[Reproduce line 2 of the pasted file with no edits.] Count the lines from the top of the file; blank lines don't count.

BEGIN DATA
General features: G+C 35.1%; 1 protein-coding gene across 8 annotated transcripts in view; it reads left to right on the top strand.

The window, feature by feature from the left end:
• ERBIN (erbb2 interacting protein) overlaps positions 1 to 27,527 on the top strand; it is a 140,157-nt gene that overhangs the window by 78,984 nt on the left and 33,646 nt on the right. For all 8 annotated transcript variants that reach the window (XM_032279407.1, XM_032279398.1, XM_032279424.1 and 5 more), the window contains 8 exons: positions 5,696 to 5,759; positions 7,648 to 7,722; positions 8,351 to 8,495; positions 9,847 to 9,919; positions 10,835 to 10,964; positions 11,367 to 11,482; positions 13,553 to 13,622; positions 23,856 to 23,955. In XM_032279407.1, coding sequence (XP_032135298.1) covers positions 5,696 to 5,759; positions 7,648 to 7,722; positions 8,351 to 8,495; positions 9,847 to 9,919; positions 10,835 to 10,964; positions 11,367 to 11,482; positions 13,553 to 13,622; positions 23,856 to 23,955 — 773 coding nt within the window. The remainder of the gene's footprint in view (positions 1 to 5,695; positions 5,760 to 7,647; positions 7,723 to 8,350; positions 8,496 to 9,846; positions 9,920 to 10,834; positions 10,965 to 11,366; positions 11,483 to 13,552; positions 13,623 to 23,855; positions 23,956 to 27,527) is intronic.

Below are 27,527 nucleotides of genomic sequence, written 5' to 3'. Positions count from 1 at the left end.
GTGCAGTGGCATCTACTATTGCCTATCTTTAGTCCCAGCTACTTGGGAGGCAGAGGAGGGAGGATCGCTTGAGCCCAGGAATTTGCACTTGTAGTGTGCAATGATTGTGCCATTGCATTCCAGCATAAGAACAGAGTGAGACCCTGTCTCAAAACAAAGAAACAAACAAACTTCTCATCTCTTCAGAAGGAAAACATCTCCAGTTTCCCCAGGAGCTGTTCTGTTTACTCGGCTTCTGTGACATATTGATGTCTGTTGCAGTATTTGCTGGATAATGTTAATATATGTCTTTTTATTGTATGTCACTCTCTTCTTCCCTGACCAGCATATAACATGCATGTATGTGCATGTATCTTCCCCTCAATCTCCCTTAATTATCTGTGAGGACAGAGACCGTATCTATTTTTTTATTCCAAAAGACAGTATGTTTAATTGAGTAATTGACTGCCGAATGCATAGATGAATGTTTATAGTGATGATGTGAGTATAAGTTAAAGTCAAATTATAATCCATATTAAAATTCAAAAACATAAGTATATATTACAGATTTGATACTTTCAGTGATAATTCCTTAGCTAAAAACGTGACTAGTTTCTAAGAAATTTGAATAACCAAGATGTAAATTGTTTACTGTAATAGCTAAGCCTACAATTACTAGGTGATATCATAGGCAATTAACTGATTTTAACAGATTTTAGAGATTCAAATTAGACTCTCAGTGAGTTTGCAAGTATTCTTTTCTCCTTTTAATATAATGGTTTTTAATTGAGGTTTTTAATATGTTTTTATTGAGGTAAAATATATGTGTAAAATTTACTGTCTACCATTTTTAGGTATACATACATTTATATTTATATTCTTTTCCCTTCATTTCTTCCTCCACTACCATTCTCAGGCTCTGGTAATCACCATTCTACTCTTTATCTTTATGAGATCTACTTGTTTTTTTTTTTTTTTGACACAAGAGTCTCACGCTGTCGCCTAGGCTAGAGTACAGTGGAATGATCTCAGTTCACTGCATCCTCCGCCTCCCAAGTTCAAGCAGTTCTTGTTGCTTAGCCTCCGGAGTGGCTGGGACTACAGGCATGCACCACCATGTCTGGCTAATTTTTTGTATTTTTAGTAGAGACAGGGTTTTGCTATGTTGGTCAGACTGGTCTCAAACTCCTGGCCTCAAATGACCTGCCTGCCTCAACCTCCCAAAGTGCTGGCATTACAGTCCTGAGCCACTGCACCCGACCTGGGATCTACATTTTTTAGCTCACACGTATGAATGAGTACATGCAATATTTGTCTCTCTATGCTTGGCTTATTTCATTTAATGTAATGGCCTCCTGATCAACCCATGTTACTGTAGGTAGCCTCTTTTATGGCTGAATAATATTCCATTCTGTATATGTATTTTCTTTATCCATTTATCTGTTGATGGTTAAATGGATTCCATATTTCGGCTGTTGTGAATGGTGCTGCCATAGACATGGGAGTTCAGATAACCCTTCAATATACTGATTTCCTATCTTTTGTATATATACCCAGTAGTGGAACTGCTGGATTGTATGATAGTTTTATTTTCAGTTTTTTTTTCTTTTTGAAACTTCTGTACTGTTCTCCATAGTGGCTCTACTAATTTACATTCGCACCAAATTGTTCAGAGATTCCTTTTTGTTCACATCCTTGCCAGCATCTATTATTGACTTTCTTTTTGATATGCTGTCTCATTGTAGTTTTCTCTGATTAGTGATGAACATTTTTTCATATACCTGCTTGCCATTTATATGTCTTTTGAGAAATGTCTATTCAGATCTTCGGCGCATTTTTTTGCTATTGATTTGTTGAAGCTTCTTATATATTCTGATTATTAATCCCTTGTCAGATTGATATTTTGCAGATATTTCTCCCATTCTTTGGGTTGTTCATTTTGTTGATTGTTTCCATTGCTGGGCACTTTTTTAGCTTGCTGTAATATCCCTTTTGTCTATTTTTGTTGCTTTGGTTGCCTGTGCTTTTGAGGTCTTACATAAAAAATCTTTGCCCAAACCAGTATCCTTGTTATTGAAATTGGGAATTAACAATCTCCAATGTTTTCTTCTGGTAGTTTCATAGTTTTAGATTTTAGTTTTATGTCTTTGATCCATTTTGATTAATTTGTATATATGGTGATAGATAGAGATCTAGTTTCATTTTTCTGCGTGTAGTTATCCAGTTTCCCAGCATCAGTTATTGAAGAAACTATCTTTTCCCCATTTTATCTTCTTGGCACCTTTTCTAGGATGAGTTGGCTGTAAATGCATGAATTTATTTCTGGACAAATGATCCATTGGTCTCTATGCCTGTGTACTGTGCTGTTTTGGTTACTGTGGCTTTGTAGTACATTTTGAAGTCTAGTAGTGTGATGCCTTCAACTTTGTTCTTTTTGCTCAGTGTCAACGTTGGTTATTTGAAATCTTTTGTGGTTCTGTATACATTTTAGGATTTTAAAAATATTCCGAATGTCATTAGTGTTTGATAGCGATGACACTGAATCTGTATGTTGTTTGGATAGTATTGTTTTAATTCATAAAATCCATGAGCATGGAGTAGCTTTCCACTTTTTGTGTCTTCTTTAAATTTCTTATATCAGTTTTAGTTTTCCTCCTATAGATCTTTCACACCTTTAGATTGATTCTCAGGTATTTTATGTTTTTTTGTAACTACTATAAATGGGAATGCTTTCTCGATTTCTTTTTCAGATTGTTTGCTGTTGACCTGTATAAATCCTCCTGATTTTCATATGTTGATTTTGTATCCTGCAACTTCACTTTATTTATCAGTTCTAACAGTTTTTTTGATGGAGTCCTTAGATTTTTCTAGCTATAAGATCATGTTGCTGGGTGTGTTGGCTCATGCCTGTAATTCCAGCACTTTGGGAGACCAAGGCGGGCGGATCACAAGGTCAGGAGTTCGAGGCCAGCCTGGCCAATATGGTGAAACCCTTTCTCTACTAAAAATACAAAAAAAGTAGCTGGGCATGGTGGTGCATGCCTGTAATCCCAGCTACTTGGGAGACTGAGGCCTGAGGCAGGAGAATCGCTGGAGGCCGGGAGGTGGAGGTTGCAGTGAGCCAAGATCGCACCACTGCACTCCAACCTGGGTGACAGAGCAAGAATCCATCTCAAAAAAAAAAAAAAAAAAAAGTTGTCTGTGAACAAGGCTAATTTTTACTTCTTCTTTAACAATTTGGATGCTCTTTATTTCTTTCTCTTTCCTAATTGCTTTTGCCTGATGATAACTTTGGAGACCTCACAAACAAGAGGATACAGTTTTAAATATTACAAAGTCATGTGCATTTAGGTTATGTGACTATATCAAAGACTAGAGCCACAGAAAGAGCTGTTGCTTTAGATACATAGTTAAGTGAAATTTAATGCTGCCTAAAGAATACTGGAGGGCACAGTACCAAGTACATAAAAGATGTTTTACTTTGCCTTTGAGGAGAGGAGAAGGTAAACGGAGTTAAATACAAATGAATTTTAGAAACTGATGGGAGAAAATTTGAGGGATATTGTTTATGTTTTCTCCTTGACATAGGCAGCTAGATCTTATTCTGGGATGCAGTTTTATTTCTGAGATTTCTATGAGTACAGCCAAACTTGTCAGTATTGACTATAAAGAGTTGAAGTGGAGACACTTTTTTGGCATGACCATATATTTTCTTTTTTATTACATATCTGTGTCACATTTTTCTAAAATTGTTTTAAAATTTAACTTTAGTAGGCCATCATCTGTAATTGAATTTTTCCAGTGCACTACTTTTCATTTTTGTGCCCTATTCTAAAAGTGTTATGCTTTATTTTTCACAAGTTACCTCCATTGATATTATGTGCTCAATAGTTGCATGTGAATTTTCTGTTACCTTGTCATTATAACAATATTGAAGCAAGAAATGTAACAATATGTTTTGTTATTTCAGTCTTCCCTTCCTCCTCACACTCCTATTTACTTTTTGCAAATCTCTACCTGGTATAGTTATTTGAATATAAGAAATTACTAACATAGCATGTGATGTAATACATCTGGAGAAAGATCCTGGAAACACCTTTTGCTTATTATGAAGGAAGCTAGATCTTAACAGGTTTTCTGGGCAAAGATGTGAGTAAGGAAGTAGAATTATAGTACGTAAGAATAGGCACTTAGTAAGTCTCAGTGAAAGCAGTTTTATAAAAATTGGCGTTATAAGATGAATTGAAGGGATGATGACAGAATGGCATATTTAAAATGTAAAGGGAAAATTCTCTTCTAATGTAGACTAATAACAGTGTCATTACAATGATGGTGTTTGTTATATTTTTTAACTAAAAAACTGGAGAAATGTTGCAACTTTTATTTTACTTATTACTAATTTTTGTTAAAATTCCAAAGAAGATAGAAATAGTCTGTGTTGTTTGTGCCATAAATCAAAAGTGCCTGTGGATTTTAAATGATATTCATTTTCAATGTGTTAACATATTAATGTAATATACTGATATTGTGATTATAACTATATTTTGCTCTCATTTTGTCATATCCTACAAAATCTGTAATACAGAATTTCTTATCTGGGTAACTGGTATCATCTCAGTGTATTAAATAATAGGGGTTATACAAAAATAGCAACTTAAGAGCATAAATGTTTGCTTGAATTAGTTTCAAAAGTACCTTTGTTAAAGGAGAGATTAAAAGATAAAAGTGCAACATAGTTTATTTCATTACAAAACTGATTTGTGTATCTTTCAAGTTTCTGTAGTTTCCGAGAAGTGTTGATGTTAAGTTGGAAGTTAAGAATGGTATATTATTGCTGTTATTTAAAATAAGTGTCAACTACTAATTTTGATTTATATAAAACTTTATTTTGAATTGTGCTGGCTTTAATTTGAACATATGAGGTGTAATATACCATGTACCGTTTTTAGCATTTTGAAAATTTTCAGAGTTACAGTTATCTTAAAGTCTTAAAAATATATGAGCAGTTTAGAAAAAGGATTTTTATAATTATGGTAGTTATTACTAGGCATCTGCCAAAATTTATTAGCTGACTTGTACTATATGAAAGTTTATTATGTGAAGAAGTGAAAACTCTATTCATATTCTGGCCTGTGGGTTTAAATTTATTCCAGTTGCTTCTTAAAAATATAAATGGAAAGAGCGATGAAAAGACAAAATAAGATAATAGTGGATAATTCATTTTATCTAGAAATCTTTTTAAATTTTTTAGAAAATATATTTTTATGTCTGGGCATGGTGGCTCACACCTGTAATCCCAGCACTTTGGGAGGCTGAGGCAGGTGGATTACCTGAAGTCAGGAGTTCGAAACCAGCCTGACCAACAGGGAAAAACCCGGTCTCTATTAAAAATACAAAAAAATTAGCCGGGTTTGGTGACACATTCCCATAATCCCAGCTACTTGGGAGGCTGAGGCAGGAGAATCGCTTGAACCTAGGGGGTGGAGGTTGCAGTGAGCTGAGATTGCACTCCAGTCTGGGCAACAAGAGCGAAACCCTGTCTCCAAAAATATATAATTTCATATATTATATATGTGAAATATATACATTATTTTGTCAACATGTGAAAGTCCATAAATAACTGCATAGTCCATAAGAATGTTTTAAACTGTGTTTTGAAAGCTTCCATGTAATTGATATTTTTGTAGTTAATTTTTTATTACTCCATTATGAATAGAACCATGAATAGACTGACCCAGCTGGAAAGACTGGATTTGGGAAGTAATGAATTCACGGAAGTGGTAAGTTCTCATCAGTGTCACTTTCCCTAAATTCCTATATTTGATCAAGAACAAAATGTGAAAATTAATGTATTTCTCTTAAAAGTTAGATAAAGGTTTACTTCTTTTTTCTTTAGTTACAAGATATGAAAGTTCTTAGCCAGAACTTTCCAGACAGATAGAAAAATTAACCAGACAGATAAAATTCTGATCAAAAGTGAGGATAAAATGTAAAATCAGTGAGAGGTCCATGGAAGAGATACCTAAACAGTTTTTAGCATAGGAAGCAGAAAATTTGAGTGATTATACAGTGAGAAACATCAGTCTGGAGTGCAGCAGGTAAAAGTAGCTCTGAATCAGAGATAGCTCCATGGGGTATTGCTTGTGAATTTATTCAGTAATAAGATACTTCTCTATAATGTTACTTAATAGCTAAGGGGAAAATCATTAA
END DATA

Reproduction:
The window, feature by feature from the left end: